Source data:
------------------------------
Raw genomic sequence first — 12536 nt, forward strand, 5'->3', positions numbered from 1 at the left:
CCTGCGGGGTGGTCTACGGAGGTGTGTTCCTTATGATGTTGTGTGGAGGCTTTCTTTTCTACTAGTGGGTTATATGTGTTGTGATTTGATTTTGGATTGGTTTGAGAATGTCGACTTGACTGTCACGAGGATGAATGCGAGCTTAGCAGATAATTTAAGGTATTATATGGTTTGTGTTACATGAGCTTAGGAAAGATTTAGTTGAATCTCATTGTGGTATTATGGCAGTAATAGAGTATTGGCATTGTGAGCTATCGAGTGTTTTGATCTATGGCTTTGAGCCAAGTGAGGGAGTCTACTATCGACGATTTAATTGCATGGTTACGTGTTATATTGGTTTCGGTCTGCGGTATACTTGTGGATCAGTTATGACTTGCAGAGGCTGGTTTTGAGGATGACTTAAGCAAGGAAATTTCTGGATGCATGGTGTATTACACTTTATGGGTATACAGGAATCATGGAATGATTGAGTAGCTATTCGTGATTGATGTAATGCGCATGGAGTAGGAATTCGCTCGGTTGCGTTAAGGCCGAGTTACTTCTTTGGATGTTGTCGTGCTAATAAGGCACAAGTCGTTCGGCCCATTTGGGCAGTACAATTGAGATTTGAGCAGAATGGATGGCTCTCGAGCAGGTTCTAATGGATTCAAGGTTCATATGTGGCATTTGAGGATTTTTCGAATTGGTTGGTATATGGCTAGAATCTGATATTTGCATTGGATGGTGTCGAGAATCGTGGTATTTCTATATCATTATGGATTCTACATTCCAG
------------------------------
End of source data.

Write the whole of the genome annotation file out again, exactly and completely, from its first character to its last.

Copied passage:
Raw genomic sequence first — 12536 nt, forward strand, 5'->3', positions numbered from 1 at the left:
CCTGCGGGGTGGTCTACGGAGGTGTGTTCCTTATGATGTTGTGTGGAGGCTTTCTTTTCTACTAGTGGGTTATATGTGTTGTGATTTGATTTTGGATTGGTTTGAGAATGTCGACTTGACTGTCACGAGGATGAATGCGAGCTTAGCAGATAATTTAAGGTATTATATGGTTTGTGTTACATGAGCTTAGGAAAGATTTAGTTGAATCTCATTGTGGTATTATGGCAGTAATAGAGTATTGGCATTGTGAGCTATCGAGTGTTTTGATCTATGGCTTTGAGCCAAGTGAGGGAGTCTACTATCGACGATTTAATTGCATGGTTACGTGTTATATTGGTTTCGGTCTGCGGTATACTTGTGGATCAGTTATGACTTGCAGAGGCTGGTTTTGAGGATGACTTAAGCAAGGAAATTTCTGGATGCATGGTGTATTACACTTTATGGGTATACAGGAATCATGGAATGATTGAGTAGCTATTCGTGATTGATGTAATGCGCATGGAGTAGGAATTCGCTCGGTTGCGTTAAGGCCGAGTTACTTCTTTGGATGTTGTCGTGCTAATAAGGCACAAGTCGTTCGGCCCATTTGGGCAGTACAATTGAGATTTGAGCAGAATGGATGGCTCTCGAGCAGGTTCTAATGGATTCAAGGTTCATATGTGGCATTTGAGGATTTTTCGAATTGGTTGGTATATGGCTAGAATCTGATATTTGCATTGGATGGTGTCGAGAATCGTGGTATTTCTATATCATTATGGATTCTACATTCCAG